200x221-liturgy.jpg SACRAMENT PROGRAM

'Family focused, parish-based, Catholic school-supported'

"Your unique and indispensable role in your child's Catholic Christian formation is one that both school and parish endorse and support. It is your privilege and responsibility, which follows from your commitment when your child was baptised, to present your child for the sacraments."

John XXIII College prepares children for the various sacraments during the course of this year's religious education programs: Year 3 - Reconciliation, Year 4 - Eucharist, Year 6 - Confirmation.

Your family celebrates that sacrament in your home parish, the parish community in which you regularly participate.

Image © Tony Kiely, Emmaus Productions

Some of our local parishes have supplied the following information. Further details on the College website.

Nedlands Parish (Holy Rosary)

Celebration of Sacrament: Saturday 17 October - 10:000am

Celebration of Sacrament: Saturday 19 September - 6:00pm & Sunday 20 September - 8:45am

Claremont Parish (St Thomas Apostle)

Celebration of Sacrament: Tuesday 20 & Wednesday 21 October - 3.30-4.30pm

Don't see your parish here?
Like further information? Contact: Mary-Anne Lumley, Parish Liaison
Alternatively go to the archdiocesan website:


"Son of Man will be delivered into the hands of humanity … All who wish to be first must make themselves the servants of all." (Mark 9:30-37)

The reflection for this Sunday's Gospel is by Jesuit theologian, Fr Andrew Hamilton SJ, and is reprinted here with his kind permission. Father Andrew is the Media Officer for Jesuit Social Services.liturgy-180915.png

Image: © Creative Ministry Resources

In his Gospel Mark rarely spells things out. He simply places stories side by side and lets his readers draw their own conclusions. He does that in this Sunday's Gospel, first describing Jesus' warning to his disciples that he will be killed, and then moving to the disciples' quarrel about who will be greatest.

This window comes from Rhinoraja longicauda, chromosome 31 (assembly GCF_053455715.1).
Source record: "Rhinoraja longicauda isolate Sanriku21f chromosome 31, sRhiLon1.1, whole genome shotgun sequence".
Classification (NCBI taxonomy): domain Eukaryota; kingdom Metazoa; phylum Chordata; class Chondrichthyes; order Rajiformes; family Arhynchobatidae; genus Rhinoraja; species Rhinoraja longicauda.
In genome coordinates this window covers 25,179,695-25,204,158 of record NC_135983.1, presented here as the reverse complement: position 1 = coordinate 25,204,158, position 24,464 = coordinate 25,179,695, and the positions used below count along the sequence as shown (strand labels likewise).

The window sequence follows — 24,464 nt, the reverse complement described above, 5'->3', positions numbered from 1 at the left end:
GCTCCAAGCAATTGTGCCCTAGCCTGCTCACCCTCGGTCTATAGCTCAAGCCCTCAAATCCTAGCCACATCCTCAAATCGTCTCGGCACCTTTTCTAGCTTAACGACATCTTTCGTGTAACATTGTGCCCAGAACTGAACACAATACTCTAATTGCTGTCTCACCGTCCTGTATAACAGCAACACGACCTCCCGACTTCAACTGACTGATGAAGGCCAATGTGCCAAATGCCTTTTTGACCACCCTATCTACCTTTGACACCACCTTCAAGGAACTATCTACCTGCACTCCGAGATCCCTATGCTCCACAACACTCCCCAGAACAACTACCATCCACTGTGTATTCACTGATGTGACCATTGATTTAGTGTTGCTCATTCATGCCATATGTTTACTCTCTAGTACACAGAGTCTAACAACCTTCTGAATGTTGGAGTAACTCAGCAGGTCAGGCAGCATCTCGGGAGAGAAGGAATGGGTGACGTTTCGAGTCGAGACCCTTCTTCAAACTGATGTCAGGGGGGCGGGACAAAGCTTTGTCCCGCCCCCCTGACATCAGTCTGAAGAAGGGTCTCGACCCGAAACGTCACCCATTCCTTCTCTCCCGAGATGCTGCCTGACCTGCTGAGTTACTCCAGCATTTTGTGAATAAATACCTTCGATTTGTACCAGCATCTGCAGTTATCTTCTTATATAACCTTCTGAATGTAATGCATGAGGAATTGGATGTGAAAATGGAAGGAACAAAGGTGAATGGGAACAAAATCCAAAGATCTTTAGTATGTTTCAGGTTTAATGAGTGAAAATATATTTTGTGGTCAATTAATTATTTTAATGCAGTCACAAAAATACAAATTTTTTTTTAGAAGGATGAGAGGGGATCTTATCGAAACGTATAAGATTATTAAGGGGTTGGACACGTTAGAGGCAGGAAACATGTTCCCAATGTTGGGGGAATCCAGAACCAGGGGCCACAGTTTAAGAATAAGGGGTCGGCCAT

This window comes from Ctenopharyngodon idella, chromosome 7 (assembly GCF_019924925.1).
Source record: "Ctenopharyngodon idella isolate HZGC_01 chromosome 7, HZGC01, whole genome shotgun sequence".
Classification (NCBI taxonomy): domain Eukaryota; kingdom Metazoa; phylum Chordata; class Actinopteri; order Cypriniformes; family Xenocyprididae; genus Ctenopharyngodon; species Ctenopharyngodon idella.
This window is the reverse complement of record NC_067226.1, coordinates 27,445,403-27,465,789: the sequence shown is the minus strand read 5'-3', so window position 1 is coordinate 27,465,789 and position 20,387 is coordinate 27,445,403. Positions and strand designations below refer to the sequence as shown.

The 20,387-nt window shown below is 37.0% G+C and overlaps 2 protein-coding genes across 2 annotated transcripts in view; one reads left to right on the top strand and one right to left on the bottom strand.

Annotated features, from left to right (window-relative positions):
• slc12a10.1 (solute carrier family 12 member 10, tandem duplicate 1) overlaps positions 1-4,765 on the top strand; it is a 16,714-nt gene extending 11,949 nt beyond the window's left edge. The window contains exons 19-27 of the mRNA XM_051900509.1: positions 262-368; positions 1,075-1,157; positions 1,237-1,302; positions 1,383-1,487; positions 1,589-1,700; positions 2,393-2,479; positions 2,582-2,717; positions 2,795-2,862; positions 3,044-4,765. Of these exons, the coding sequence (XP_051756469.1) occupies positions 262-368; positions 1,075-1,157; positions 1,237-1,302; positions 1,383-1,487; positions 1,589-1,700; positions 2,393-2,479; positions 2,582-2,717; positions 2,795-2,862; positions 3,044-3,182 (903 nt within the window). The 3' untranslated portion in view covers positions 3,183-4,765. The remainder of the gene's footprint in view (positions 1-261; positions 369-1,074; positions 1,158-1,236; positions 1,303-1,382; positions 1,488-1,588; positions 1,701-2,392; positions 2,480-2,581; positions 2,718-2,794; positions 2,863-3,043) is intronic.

The first story is about matters of life and death; the other about superficial things. One is about accepting what will come; the other about grabbing what you can. One story is about serious conversation, the other about pub talk.

When his disciples compete with one another to be the Big Man, Jesus takes a child into his arms in order to explain to them what being greatest means. It is not about competing, winning, grabbing, being ambitious or an alpha male. It's hard to compete when you are nursing a little child who demands all your attention. In Jesus' view, to be great is to be receptive, to welcome people who are frail and vulnerable, to accept death, and to leave ourselves in God's hands hoping for resurrection. It is about letting go of our ego, and thinking first of others.

Those two stories are landmarks for churches and other organisations that live for the benefit of others. Leadership is a great gift, both in its large form of sharing wisdom and in its narrower form of getting things done. These Gospel stories tell us what Jesus means by leadership. It is about being receptive, waiting, accepting and being faithful.

Pope Francis has explained pungently many times what good leadership in the Catholic world looks like. It is to smell like the sheep; to be available to them when they want you, not to take elaborate care of your appearance, not to be domineering or judgmental, nor to put people in their place. It is to respect the dignity of others, particularly the smallest and the least powerful, not to stand on your own dignity. It is all summed up in the sweet image of Jesus nursing a child and in the bitter image of Jesus going to his death willingly.

These two little stories have much to say to such organisations as Jesuit Social Services, which reach out to vulnerable people. To put the reputation of the organisation before the good of the people whom we serve, to be ambitious for our career rather than their welfare, and to big note ourselves rather than being self-effacing, betray what we are about.

Jesus' way is a better way. It makes for better organisations, too.

© Andrew Hamilton
Jesuit Social Services website.


Our next Community Mass is on Friday 16 October and will be prepared by Year 10 students. Families and friends are especially welcome.

Our Friday Eucharist is joyous and user-friendly. Our own Chapel choir leads the community in singing and are teaching us a new sung setting of the Mass.

Everyone is always welcome to our community celebration of the Eucharist.

When: Fridays in Term Time
Time: 8:00am start - 8:30am finish
Where: College Chapel